Largest wire dimension to fit into Duet's Molex KK crimp pins?



  • My Duet Wifi came with Würth Elektronik Molex KK compatible crimp pins. According to specification of these crimp pins (which is in line with the original Molex specs) largest wire dimension should be AWG22 or 0.34mm².

    Now you can say anything on paper and I guess they chose a dimension that will always fit in there no matter what manufacturer of the cable which all do things just a little different.

    What I'd like to know is personal experience of other users here. What was the largest wire dimension you successfully could crimp into these crimp pins?



  • Closely related I've had a frustrating experience with some old multi core leads that I re-purposed as stepper leads. The JST contacts were designed for 24-28AWG I think and my wire was 22.

    Rachet crimper and 22AWG is just about workable but leaves wires that are highly likely to fail just behind the crimp. I won't be over sizing again knowingly!



  • I've crimped the terminals onto 18 AWG stranded wire successfully BUT the insulation can be problematic. My cables were actually 16ga CCA (about 18 AWG) but the insulation wouldn't even fit inside the housing let alone the insulation crimp part of the terminal. I had to strip the wire further back and use short lengths of heat shrink to cover the bare conductor.



  • I've crimped 20 AWG with silicone insulation, with no problem.

    BUT... I DO NOT use the recommended ratcheting crimpers. Instead, I use a simpler "flat" crimper and I crimp in four separate operations, two on the "wire" fold-over wings, and two on the "insulation" fold-over wings.

    Realize that the expensive ratcheting crimpers are designed for "most number of crimps per hour"... and are NOT necessarily optimized for "produce the best crimps with different wire sizes and insulation". While very slow, you can actually get better results with other methods.



  • @danal said in Largest wire dimension to fit into Duet's Molex KK crimp pins?:

    While very slow, you can actually get better results with other methods.

    Oh I'm so glad that someone else has said that. My favourite tool for crimping is a pair of curved, needle nosed pliers - then sometimes I use a "proper" crimping tool to "round off" my square crimps. For whatever reason, I just can't get on with "proper" crimping tools and always end up with a bad job.



  • @danal I think we have the same crimping tool. Or nearly the same. IIRC you have Engineer PA-21 and I just bought a PA-20 last week.

    Do I get your method right that you do two crimping operations on each pair of wings by once crimping them towards their end that will go into the connector and once towards the end going to insulation? If not, how are you doing these two steps (per pair of wings) then?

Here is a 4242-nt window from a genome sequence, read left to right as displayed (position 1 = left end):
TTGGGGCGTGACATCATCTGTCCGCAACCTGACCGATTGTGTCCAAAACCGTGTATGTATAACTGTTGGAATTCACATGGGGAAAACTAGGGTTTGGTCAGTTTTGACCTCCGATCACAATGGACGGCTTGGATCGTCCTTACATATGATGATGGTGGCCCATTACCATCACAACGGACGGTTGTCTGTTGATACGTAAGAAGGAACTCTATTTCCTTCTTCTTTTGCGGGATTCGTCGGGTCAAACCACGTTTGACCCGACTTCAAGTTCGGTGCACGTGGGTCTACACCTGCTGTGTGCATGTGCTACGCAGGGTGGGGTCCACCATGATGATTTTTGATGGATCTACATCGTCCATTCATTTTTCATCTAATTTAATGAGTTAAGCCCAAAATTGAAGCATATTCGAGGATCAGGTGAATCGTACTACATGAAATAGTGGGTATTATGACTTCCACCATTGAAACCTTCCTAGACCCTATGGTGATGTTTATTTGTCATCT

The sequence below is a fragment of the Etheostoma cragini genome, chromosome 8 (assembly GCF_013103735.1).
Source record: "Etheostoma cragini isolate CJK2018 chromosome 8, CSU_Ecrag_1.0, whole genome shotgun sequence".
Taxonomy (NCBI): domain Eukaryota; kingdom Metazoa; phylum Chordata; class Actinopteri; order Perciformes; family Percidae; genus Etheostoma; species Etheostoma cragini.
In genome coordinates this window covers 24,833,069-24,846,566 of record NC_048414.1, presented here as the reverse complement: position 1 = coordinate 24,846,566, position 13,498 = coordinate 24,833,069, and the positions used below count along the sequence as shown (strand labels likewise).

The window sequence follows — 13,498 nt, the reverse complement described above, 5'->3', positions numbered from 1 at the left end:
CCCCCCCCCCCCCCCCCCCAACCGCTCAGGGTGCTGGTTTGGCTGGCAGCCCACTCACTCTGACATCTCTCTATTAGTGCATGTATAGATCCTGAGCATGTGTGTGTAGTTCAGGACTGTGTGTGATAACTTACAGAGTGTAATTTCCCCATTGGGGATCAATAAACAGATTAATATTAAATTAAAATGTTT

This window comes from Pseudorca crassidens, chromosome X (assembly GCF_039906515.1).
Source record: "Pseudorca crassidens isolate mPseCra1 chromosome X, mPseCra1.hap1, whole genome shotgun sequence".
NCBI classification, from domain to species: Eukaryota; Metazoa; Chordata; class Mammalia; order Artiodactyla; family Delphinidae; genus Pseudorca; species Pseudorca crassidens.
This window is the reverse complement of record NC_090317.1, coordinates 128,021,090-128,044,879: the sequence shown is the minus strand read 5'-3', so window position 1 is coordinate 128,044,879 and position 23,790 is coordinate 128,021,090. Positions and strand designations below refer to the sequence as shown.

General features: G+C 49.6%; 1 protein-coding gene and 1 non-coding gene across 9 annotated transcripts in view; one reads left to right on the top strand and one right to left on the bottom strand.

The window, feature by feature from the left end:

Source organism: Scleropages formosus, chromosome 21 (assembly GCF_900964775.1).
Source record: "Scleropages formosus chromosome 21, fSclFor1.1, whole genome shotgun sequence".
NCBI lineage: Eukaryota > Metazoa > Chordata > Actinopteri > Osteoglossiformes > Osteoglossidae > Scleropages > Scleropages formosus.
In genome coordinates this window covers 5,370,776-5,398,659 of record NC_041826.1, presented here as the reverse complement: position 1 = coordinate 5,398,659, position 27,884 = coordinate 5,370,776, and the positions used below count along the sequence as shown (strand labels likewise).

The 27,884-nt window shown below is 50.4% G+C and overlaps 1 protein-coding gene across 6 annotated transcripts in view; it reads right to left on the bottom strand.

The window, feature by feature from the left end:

@deckingman If you do not like the ratcheting crimping tools either, did you have a look at Engineer PA-20/PA-21? They are awesome quality, lightweight and I loved them from the first crimping I did. 🙂



  • @wilriker said in Largest wire dimension to fit into Duet's Molex KK crimp pins?:

    @deckingman If you do not like the ratcheting crimping tools either, did you have a look at Engineer PA-20/PA-21? They are awesome quality, lightweight and I loved them from the first crimping I did. 🙂

    I've got something very similar, (as well as the racheting type). But I've become quite proficient with my curved, long nose pliers. Not that I do a lot of crimping though- none at all if I can possible avoid it. ☺

    Edit. Love designing and building machines - hate wiring the damned things.☺



  • @wilriker said in Largest wire dimension to fit into Duet's Molex KK crimp pins?:

    Do I get your method right that you do two crimping operations on each pair of wings by once crimping them towards their end that will go into the connector and once towards the end going to insulation? If not, how are you doing these two steps (per pair of wings) then?

    I do use a PA-20.

    I crimp the wings that will grip the bare wire once, fairly gently, in the 2.2 slot, and the same wings again, firmly, in the 1.9 slot. This seems to give the best results on the connectors included with the duet. The insulation wings may get 2.5/2.2 or 2.2/1.9, depending on the insulation. Four operations total.

    For "radio control" connectors, which are smaller, the final crimp of the wire wings occurs in the 1.6 slot.

    I understand what you are saying about the "thickness" of a PA20 vs. the "longways" dimension of the wings, and that it is easy to have a little "hanging out" of one side or the other of the crimper. However, if done carefully, the entire longways/thickness happens in each operation. I find that even with magnifying glasses, I can't get this right entirely by eye... a fingernail really sets the final depth alignment.


 

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